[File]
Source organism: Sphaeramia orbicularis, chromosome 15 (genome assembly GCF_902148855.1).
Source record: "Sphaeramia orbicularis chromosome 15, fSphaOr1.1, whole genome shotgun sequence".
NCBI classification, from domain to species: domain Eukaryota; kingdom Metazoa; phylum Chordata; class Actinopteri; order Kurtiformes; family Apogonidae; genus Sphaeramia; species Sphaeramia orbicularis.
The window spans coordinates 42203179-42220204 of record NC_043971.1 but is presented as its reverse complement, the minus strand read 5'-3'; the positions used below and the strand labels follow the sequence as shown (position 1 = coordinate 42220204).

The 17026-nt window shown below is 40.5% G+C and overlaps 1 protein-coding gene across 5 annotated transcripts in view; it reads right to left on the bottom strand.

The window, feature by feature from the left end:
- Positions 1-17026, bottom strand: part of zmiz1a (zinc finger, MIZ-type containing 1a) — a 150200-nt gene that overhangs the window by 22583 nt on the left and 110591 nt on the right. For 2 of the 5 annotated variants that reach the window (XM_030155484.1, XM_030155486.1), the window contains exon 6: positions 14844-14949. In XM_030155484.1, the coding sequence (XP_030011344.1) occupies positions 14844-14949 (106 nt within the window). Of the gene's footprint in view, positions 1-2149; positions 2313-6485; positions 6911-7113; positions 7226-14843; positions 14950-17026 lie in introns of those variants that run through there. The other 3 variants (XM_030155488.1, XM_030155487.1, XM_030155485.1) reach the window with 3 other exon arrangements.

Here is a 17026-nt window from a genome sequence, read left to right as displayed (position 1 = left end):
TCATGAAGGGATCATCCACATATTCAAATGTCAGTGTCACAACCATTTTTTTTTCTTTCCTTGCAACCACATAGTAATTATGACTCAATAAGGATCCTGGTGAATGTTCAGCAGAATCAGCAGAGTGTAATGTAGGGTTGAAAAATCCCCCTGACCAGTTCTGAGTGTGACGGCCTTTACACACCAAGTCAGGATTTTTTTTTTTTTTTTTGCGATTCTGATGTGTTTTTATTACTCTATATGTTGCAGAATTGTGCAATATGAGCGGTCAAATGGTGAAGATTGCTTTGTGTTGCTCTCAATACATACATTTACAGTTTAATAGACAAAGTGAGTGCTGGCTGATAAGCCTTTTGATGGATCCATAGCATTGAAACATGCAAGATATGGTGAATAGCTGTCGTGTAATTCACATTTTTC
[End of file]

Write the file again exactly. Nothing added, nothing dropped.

Source organism: Sphaeramia orbicularis, chromosome 15 (genome assembly GCF_902148855.1).
Source record: "Sphaeramia orbicularis chromosome 15, fSphaOr1.1, whole genome shotgun sequence".
NCBI classification, from domain to species: domain Eukaryota; kingdom Metazoa; phylum Chordata; class Actinopteri; order Kurtiformes; family Apogonidae; genus Sphaeramia; species Sphaeramia orbicularis.
The window spans coordinates 42203179-42220204 of record NC_043971.1 but is presented as its reverse complement, the minus strand read 5'-3'; the positions used below and the strand labels follow the sequence as shown (position 1 = coordinate 42220204).

The 17026-nt window shown below is 40.5% G+C and overlaps 1 protein-coding gene across 5 annotated transcripts in view; it reads right to left on the bottom strand.

The window, feature by feature from the left end:
- Positions 1-17026, bottom strand: part of zmiz1a (zinc finger, MIZ-type containing 1a) — a 150200-nt gene that overhangs the window by 22583 nt on the left and 110591 nt on the right. For 2 of the 5 annotated variants that reach the window (XM_030155484.1, XM_030155486.1), the window contains exon 6: positions 14844-14949. In XM_030155484.1, the coding sequence (XP_030011344.1) occupies positions 14844-14949 (106 nt within the window). Of the gene's footprint in view, positions 1-2149; positions 2313-6485; positions 6911-7113; positions 7226-14843; positions 14950-17026 lie in introns of those variants that run through there. The other 3 variants (XM_030155488.1, XM_030155487.1, XM_030155485.1) reach the window with 3 other exon arrangements.

Here is a 17026-nt window from a genome sequence, read left to right as displayed (position 1 = left end):
TCATGAAGGGATCATCCACATATTCAAATGTCAGTGTCACAACCATTTTTTTTTCTTTCCTTGCAACCACATAGTAATTATGACTCAATAAGGATCCTGGTGAATGTTCAGCAGAATCAGCAGAGTGTAATGTAGGGTTGAAAAATCCCCCTGACCAGTTCTGAGTGTGACGGCCTTTACACACCAAGTCAGGATTTTTTTTTTTTTTTTTGCGATTCTGATGTGTTTTTATTACTCTATATGTTGCAGAATTGTGCAATATGAGCGGTCAAATGGTGAAGATTGCTTTGTGTTGCTCTCAATACATACATTTACAGTTTAATAGACAAAGTGAGTGCTGGCTGATAAGCCTTTTGATGGATCCATAGCATTGAAACATGCAAGATATGGTGAATAGCTGTCGTGTAATTCACATTTTTC